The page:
Oppo Headphone Amplifier HA-1: Up Close

I’ve had the new Oppo HA-1 headphones amplifier for a few weeks now. It’s silver, substantial and sounds amazing. But is it really a “headphone amplifier” or something more? I promised to write a full review of this latest Oppo piece as soon as I’d had a chance to get acquainted with it AND to have some extended listening sessions using my Oppo PM-1 headphones. I’m ready to give you the full story.

The folks at Oppo do a great job of packaging their products. They are protected from damage in shipping with heavy-duty foam holding the unit inside. The HA-1 comes with a small remote control, a Bluetooth antenna, heavy gauge power cord and mini to quarter inch adapter.

As I stated above, the HA-1 is much more than a headphone amplifier. Of course, it does have a very high quality headphones amplifier, which goes beyond the terrific circuitry found in the BDP-105. The device also features a very flexible asynchronous USB DAC that accepts both PCM and DSD signals, balanced and unbalanced stereo inputs so you can use it as a preamplifier, USB inputs for your high-resolution portable devices (Pono or standard resolution players) and Bluetooth audio player.

The price of the HA-1 is $1199. It’s not cheap but as it does do a bunch of things at a very high level, you’d be hard pressed to find a competitive product that delivers as much.

Physical Description and I/O

The HA-1 is heavy. It weighs just less than 15 pounds. The brushed aluminum, machined front panel has a power button, two headphones output jacks (1/4″ unbalanced and 4-connector balanced headphone jacks), rotary source selector knob and display window that’s a little bigger than the size of a business card. On the right side of the main display are a large volume knob and USB “Type A” input for portable players. It’s a simple layout and doesn’t feel cluttered or crowded.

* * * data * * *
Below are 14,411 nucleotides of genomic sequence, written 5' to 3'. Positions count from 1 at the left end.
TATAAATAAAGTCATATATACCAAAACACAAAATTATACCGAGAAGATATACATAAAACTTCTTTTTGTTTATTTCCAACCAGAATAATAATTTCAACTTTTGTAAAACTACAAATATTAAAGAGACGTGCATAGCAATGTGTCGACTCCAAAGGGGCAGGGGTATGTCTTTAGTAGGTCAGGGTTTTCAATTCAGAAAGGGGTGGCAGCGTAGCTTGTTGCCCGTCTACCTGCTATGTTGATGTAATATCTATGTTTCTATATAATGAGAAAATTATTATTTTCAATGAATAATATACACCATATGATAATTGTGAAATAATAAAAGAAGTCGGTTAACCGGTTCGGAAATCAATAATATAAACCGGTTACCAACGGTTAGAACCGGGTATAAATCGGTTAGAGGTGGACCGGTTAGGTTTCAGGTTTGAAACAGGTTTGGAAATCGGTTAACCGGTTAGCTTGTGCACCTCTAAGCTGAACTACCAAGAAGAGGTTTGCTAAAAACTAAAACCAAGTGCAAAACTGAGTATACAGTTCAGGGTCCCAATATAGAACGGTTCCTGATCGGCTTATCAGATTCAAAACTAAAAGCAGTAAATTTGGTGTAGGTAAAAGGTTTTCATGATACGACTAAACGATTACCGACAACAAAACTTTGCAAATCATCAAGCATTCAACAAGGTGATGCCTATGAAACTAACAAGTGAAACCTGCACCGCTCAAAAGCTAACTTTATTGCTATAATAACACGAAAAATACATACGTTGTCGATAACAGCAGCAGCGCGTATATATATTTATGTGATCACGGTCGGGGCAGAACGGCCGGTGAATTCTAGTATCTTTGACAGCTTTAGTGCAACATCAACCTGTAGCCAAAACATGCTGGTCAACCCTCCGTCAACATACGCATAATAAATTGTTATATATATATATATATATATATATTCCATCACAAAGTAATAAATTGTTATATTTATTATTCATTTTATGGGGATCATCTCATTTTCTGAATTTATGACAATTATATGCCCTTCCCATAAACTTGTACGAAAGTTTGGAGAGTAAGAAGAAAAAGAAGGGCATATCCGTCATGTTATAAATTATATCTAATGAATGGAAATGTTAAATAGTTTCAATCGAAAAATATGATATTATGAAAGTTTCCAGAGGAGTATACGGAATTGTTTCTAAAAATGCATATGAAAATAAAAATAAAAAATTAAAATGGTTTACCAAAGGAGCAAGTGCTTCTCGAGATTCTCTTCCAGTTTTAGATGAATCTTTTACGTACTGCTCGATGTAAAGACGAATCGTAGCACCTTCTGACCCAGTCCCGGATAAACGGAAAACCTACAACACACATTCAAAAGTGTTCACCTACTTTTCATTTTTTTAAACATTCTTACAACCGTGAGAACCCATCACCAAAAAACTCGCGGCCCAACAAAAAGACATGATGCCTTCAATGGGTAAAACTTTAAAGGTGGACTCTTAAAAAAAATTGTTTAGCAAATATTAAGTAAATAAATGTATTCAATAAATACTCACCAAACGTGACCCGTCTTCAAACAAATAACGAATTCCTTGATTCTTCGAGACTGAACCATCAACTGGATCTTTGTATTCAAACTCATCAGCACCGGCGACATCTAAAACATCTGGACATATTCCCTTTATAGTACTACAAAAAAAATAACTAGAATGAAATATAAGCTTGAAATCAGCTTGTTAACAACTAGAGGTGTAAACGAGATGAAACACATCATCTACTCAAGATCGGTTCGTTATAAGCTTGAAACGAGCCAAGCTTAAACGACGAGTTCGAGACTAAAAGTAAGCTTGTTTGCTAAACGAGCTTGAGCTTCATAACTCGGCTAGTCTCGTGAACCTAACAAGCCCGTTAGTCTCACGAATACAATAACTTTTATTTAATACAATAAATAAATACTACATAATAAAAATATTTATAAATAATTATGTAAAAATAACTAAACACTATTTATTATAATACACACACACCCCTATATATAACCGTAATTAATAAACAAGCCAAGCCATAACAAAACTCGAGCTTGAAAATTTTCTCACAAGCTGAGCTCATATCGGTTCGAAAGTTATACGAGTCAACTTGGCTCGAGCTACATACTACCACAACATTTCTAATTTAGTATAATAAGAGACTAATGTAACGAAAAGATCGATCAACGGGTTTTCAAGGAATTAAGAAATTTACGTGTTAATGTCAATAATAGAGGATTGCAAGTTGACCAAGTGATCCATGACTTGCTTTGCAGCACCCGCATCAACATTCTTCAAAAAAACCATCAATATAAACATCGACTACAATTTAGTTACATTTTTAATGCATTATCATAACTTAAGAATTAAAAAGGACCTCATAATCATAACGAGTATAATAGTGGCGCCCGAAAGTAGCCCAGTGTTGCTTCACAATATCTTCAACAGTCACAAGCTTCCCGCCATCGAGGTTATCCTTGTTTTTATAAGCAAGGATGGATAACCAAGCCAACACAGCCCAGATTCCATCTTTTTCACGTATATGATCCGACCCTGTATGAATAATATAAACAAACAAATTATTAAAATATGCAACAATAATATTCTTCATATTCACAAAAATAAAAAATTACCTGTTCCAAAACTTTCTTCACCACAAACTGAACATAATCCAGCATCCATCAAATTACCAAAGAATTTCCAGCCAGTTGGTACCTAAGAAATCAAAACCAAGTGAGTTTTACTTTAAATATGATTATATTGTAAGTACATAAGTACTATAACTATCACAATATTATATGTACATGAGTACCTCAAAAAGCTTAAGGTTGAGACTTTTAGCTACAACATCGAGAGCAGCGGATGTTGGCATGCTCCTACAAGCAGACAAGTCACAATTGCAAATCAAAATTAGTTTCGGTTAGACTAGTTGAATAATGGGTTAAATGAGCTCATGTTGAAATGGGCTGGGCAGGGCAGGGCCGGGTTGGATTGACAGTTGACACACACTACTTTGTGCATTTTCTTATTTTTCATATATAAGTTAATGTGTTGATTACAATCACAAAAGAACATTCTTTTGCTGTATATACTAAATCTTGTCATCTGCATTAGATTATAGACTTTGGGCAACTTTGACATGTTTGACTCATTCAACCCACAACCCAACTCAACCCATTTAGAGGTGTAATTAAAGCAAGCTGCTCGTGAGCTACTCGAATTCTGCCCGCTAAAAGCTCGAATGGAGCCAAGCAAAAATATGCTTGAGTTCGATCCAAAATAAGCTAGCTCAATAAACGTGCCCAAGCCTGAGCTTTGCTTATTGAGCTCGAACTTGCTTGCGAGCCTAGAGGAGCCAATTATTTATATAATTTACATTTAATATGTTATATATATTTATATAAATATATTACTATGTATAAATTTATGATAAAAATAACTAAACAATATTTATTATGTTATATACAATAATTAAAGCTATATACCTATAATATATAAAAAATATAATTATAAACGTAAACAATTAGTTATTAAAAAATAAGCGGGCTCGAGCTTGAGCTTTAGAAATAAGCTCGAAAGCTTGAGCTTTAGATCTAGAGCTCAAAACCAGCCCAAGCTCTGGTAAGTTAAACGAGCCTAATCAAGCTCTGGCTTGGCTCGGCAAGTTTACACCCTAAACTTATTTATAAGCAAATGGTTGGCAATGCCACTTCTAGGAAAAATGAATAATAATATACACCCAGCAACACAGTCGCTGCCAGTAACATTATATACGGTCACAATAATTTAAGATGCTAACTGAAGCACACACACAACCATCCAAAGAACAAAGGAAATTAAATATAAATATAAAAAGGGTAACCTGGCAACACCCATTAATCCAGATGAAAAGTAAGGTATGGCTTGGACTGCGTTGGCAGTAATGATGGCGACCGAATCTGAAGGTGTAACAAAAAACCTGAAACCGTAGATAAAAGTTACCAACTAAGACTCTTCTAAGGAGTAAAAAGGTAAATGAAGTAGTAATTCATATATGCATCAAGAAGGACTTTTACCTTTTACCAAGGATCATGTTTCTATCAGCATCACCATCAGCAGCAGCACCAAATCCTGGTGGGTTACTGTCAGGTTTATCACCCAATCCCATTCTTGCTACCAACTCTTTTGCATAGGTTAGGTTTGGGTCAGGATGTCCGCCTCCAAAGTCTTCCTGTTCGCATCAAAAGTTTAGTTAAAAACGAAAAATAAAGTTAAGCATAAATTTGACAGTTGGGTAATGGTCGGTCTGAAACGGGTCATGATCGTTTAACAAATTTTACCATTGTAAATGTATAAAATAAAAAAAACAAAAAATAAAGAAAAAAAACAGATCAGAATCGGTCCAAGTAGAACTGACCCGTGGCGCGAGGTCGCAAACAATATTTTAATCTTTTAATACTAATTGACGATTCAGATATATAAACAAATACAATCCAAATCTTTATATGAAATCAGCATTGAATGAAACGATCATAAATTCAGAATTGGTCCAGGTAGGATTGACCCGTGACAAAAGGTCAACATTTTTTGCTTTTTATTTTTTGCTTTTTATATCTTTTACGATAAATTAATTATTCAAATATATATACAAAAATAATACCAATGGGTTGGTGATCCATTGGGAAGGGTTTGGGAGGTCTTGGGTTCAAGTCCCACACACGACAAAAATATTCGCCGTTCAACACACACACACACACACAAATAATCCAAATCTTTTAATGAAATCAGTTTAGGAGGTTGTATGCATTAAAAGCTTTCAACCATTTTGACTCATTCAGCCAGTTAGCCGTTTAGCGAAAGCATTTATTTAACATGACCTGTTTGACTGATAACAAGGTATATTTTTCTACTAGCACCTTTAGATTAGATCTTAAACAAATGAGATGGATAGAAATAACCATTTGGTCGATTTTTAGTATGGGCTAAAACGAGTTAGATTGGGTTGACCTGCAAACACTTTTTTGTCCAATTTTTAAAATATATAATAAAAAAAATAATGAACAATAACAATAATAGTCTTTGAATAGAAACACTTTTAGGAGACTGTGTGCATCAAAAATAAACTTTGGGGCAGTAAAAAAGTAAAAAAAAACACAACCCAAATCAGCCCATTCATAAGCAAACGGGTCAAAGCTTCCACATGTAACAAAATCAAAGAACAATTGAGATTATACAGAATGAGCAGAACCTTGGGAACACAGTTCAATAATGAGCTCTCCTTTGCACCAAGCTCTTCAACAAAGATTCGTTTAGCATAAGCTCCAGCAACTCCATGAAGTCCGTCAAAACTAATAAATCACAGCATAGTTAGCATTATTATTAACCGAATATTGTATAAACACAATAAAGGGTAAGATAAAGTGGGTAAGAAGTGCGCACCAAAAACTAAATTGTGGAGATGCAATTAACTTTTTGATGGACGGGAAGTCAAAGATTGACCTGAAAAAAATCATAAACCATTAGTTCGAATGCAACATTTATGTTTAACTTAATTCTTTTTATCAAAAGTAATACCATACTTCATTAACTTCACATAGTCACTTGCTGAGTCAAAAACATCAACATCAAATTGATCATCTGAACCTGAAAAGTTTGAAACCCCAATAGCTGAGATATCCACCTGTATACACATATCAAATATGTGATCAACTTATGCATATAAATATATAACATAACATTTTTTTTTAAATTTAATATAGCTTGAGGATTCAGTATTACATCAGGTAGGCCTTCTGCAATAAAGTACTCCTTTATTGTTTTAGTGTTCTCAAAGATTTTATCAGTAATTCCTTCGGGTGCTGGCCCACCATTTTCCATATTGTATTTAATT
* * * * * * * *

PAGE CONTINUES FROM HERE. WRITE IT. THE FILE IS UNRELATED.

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Figure 1 – The front of the Oppo HA-1 Headphones Amplifier

The back of the HA-1 is loaded with inputs and outputs starting with both balanced and unbalanced analog inputs and preamplifier outputs. There’s a couple of trigger jacks (input and output) for controlling the unit externally (custom installers take note) and the usual assortment of digital inputs including AES/EBU, S/P DIF coaxial, TOSlink optical and “Type B” USB.

140520_oppo_HA-1_back

Figure 2 – HA-1 back panel.

The remote is a small, thin, aluminum unit about 5 inches long. It’s bigger than the one for an Apple TV but actually feels better because it’s more substantial. The remote has power, mute, volume and allows you to select which input you want. It even includes a dimmer to lower the intensity of the main display.

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Figure 3 – The Oppo HA-a remote control.

Connections

The HA-1 can be connected to your stereo system using the analog outputs. Choose either the balance XLR connectors or the unbalanced female RCA jacks.

Likewise, there are analog inputs for both XLR or RCA inputs. Any analog line level signal will be sent to the headphone and line level outputs. The input source selector allows you to choose between the XLR or RCA inputs.

You can take your pick when connecting digital devices to the HA-1. There are inputs for AES-EBU (XLR), coaxial (RCA), TOSlink (optical) and Type “B” USB digital signals. You selected between them using the remote or the input selector on the front. The main display indicates which input is active.

In addition to the digital inputs mentioned above, there is a USB Type “A” connector on the front of the unit. This can be used for connecting Apple’s “i” devices to the HA-1. Currently, it supports the iPhone 5S, iPhone 5C, iPhone 5, iPhone 4S, iPad (4th Gen), iPad mini and iPod (5th Gen). If you’ve got an Apple product, the HA-1 is all set to go. If you’re using a Smartphone from another manufacturer, you’re out of luck. I’ll have to ask the Oppo folks whether they plan to support of the phones/players.